Long-distance commutes for WA state employees 'not reimbursable,' agency says

Legislation working its way through the Oregon Legislature would prevent state agencies from paying for long-distance commutes when government workers living out of state travel back to Oregon for mandatory meetings.

Senate Bill 853 would stop Oregon state agencies from sticking taxpayers with the bill under such circumstances, with two exceptions: if long-distance travel cost reimbursements were negotiated in labor agreements, or if a state agency deems than an employee has to live out of state to do their job.

The Center Square reached out to the Washington Office of Financial Management to find out whether or not the Evergreen State has taxpayers pick up the tab for state workers living in far-flung locations.

“In answer to your question, the State Administrative and Accounting Manual states that the costs of a commute between and employee’s official residence and official station is not reimbursable,” Hayden Mackley, deputy communications director for OFM, said an email response.

He added, “So for example, if an employee’s official station is at an office in Olympia but they telework from Portland (which would be rare), and they need to come into the office for an in-person meeting or training, that wouldn’t be reimbursable.”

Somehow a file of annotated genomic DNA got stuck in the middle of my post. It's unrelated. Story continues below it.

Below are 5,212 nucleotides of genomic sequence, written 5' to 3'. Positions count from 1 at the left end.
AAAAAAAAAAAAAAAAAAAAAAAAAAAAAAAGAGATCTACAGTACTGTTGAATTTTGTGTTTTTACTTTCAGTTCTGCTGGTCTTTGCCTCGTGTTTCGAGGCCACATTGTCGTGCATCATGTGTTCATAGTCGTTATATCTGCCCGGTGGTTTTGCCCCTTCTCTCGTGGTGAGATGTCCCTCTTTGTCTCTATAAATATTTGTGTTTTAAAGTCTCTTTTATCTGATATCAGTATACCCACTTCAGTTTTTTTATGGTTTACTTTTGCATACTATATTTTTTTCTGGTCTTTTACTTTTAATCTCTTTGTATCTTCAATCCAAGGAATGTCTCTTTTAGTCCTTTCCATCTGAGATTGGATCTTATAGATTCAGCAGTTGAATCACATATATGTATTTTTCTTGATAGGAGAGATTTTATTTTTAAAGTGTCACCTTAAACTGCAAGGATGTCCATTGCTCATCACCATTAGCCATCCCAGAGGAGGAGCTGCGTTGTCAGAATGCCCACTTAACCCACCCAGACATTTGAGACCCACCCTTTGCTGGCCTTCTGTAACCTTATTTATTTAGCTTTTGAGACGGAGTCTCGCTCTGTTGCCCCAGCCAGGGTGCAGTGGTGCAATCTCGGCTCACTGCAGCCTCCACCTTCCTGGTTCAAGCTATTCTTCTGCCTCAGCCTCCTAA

There are certain circumstances where state workers could be reimbursed, Mackley noted.

“An agency might choose to make another location the employee’s official station, like their home or a field office, if that meets the business needs of the agency,” he explained. “This might include recruiting workers in hard-to-fill positions, or retaining valuable workers with extensive knowledge. In this case, if an agency needed the employee to report to somewhere that wasn’t their official duty station, like go to an office for training, the employee could be reimbursed for that travel.”

But it’s not a case of one size fits all.

“It’s up to individual agencies to figure out the cost/benefit of each situation, and they would likely look into how often an employee might be required to travel, and factor that into their decision,” Mackley said.

Oregon legislators proposed SB 853 in response to a story by Willamettee Week last summer that spotlighted how some highly paid employees of the Oregon Lottery had moved to Florida and Texas, with thousands of dollars’ worth of travel costs back to Oregon reimbursed.

The publicity generated an uproar among local state workers who commute to the office at their own expense.

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